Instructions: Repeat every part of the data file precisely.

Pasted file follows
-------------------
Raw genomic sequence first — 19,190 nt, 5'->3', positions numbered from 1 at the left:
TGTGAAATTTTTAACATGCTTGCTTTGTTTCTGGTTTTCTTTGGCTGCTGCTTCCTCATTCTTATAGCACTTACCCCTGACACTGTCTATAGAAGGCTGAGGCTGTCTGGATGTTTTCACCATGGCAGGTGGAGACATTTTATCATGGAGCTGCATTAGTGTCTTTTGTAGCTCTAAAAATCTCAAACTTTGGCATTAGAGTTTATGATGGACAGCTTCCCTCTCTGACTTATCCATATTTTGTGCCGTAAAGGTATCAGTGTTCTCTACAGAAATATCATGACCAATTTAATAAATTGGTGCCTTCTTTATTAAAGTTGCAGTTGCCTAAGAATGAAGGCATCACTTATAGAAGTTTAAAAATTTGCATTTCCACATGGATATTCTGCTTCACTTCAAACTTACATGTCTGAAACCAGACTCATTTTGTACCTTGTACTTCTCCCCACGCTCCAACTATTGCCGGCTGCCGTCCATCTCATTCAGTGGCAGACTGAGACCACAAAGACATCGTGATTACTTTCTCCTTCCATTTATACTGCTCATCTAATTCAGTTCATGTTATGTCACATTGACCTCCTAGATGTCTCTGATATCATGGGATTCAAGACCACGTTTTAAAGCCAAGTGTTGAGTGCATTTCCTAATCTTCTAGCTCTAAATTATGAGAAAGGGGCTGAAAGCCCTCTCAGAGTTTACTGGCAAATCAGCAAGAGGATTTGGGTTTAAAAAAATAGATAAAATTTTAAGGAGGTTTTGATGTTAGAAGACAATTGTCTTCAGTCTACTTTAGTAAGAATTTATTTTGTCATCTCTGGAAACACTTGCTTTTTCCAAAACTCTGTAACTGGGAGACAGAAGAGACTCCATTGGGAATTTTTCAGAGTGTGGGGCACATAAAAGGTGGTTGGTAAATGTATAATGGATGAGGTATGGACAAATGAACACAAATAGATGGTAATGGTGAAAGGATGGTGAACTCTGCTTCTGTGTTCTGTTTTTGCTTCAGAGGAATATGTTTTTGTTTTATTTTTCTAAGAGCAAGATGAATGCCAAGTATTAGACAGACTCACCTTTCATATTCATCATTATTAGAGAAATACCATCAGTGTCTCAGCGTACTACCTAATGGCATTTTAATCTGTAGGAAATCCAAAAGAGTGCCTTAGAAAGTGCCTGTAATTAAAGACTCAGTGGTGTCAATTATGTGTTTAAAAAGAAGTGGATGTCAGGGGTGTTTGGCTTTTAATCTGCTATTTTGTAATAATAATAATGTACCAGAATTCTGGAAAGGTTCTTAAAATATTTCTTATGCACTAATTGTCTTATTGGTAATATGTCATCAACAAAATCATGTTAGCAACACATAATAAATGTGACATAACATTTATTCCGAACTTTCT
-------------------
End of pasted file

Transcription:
Raw genomic sequence first — 19,190 nt, 5'->3', positions numbered from 1 at the left:
TGTGAAATTTTTAACATGCTTGCTTTGTTTCTGGTTTTCTTTGGCTGCTGCTTCCTCATTCTTATAGCACTTACCCCTGACACTGTCTATAGAAGGCTGAGGCTGTCTGGATGTTTTCACCATGGCAGGTGGAGACATTTTATCATGGAGCTGCATTAGTGTCTTTTGTAGCTCTAAAAATCTCAAACTTTGGCATTAGAGTTTATGATGGACAGCTTCCCTCTCTGACTTATCCATATTTTGTGCCGTAAAGGTATCAGTGTTCTCTACAGAAATATCATGACCAATTTAATAAATTGGTGCCTTCTTTATTAAAGTTGCAGTTGCCTAAGAATGAAGGCATCACTTATAGAAGTTTAAAAATTTGCATTTCCACATGGATATTCTGCTTCACTTCAAACTTACATGTCTGAAACCAGACTCATTTTGTACCTTGTACTTCTCCCCACGCTCCAACTATTGCCGGCTGCCGTCCATCTCATTCAGTGGCAGACTGAGACCACAAAGACATCGTGATTACTTTCTCCTTCCATTTATACTGCTCATCTAATTCAGTTCATGTTATGTCACATTGACCTCCTAGATGTCTCTGATATCATGGGATTCAAGACCACGTTTTAAAGCCAAGTGTTGAGTGCATTTCCTAATCTTCTAGCTCTAAATTATGAGAAAGGGGCTGAAAGCCCTCTCAGAGTTTACTGGCAAATCAGCAAGAGGATTTGGGTTTAAAAAAATAGATAAAATTTTAAGGAGGTTTTGATGTTAGAAGACAATTGTCTTCAGTCTACTTTAGTAAGAATTTATTTTGTCATCTCTGGAAACACTTGCTTTTTCCAAAACTCTGTAACTGGGAGACAGAAGAGACTCCATTGGGAATTTTTCAGAGTGTGGGGCACATAAAAGGTGGTTGGTAAATGTATAATGGATGAGGTATGGACAAATGAACACAAATAGATGGTAATGGTGAAAGGATGGTGAACTCTGCTTCTGTGTTCTGTTTTTGCTTCAGAGGAATATGTTTTTGTTTTATTTTTCTAAGAGCAAGATGAATGCCAAGTATTAGACAGACTCACCTTTCATATTCATCATTATTAGAGAAATACCATCAGTGTCTCAGCGTACTACCTAATGGCATTTTAATCTGTAGGAAATCCAAAAGAGTGCCTTAGAAAGTGCCTGTAATTAAAGACTCAGTGGTGTCAATTATGTGTTTAAAAAGAAGTGGATGTCAGGGGTGTTTGGCTTTTAATCTGCTATTTTGTAATAATAATAATGTACCAGAATTCTGGAAAGGTTCTTAAAATATTTCTTATGCACTAATTGTCTTATTGGTAATATGTCATCAACAAAATCATGTTAGCAACACATAATAAATGTGACATAACATTTATTCCGAACTTTCT